quote:- from the
The persistence of gender inequality in the most advanced capitalist societies, with the most complete bourgeois democracy in which women have full formal equality, has put paid to the idea that women's liberation is possible within the framework of capitalism, even in its "healthiest" periods of expansion. Today, in a period of global capitalist stagnation and crisis, as the "gender gap" widens and women, especially in the Third World, bear the brunt of the capitalist class's neo-liberal offensive against the working class as a whole, the correctness of the Marxist analysis of women's oppression as a cornerstone of class society and its revolutionary approach to achieving women's liberation is clearer than ever before.
Since Karl Marx and Frederick Engels first developed their materialist conception of history in the 1840s, Marxism has sought to understand and combat the specific oppression of women. Engels' explanation of the roots of women's oppression in the main institutions of class society - private property and the family - rather than in the realm of the natural or biological, was an enormous advance, laying the foundations for a scientific approach to women's plight which posed, for the first time, liberation as possible.
In his 1884 work, The Origin of the Family, Private Property and the State, Engels identified the source of the oppression of women as their exclusion from social production and the conversion of household tasks into a private service. Both resulted from the replacement of collective production and communal property ownership with private male ownership of the basic means of production during the emergence of class society.
In pre-class societies, there was no material basis for exploitative relations between the sexes. Males and females participated in social production, the labour of both sexes being necessary to ensure the survival of the human group as a whole. The social status of men and women reflected the indispensable roles that each played.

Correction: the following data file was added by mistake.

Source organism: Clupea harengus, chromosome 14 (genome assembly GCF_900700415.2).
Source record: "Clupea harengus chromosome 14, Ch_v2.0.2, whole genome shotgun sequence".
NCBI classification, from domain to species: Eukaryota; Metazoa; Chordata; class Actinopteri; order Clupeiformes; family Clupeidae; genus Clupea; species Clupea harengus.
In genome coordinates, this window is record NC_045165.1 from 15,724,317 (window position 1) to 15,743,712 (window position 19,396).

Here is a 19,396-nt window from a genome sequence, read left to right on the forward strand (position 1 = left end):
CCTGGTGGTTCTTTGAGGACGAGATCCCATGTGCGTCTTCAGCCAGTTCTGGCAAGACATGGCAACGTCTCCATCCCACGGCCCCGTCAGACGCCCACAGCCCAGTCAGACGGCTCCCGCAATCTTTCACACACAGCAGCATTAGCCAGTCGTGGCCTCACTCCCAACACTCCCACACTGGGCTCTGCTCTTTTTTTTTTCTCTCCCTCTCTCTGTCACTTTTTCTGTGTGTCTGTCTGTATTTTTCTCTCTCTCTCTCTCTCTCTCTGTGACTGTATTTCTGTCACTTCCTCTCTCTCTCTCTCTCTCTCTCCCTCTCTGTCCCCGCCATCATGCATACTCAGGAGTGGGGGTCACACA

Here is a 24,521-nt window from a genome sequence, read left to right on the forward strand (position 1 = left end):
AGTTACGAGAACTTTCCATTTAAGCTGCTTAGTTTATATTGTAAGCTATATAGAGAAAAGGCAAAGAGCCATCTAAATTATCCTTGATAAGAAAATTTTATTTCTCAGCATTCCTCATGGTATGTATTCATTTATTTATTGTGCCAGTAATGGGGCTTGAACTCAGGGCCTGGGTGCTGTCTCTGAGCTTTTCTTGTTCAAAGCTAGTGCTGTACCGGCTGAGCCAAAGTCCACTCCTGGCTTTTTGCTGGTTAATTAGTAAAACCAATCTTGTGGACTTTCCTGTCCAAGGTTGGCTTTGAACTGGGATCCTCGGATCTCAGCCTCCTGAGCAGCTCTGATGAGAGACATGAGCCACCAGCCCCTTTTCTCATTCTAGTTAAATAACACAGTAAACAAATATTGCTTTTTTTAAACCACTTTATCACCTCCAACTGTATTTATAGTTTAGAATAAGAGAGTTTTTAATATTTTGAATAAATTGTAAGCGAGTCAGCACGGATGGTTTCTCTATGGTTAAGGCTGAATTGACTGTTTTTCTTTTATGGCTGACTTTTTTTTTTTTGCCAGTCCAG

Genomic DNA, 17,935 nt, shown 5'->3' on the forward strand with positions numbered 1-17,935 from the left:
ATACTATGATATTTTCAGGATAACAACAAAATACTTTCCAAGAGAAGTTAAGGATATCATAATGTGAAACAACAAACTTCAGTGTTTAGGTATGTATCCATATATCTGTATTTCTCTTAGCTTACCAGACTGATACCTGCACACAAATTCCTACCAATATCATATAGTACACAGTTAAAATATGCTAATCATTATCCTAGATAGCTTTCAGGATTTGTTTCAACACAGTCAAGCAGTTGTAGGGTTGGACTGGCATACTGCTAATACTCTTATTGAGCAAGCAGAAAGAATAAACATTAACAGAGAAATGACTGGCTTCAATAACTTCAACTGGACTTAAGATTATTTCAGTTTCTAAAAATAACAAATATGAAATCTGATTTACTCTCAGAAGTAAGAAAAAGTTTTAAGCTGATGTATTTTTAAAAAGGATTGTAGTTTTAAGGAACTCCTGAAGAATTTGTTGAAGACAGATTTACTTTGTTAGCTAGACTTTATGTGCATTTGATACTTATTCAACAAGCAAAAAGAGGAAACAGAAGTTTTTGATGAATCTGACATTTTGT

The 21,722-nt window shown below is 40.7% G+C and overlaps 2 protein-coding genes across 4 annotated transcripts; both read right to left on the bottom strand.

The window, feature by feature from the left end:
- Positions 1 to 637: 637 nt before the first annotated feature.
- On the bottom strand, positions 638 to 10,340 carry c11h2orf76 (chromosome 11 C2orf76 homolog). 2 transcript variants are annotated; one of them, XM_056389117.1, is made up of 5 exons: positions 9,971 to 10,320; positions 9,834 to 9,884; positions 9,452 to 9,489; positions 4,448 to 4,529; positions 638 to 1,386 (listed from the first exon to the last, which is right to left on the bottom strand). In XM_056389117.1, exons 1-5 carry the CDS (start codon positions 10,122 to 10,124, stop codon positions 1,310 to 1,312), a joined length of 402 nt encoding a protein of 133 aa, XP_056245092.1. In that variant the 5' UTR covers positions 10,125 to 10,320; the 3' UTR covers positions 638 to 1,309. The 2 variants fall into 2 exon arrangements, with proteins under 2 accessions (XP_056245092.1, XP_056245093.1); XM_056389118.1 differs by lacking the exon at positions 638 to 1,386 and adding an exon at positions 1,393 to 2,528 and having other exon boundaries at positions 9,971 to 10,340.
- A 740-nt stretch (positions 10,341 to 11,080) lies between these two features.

The change in women's status occurred alongside the growing productivity of human labour as a result of developments in productive technologies, and the private appropriation of the resulting economic surplus. With the possibility for some humans to prosper from the exploitation of the labour of others, women, because of their role in production (both social production to maintain the existing generation and the biological production of the next generation), became valuable property. Like slaves and cattle, they were a source of wealth: they alone could produce new human beings whose labour power could be exploited.
Thus the purchase of women by men, along with all rights to their future offspring, arose as one of the economic and social institutions of the new order based on private property. Women's primary social role was increasingly defined as domestic servant and child-bearer; their independent role in social production became secondary.
The oppression of women was thus institutionalised through the family system. Women's role in production came to be determined by the family to which they belonged, by the man to whom they were subordinate. They were rendered economically dependent. In the words of Engels:
"The modern individual family is based on the open or disguised domestic enslavement of the woman; and modern society is a mass composed solely of individual families as its molecules. Today, in the great majority of cases, the man has to be the earner, the breadwinner of the family, at least among the propertied classes, and this gives him a dominating position which requires no special legal privileges. In the family, he is the bourgeois; the wife represents the proletariat."
The class divisions of society - between those who possessed property and those who, owning no property, had to work for others to live - were perpetuated through the legal institution of monogamous marriage, which enabled private property ownership to be passed from one generation to the next. The consolidation of the sexual division of labour in the family also enabled the propertied class to abrogate responsibility for the upkeep of members of society they could not immediately exploit (children, the elderly and sick).
In so far as the family, founded on the oppression of women, arose as a indispensable pillar of class society, it follows that women cannot be liberated without dismantling class society itself....
[ 21 September 2008: Message edited by: M. Spector ]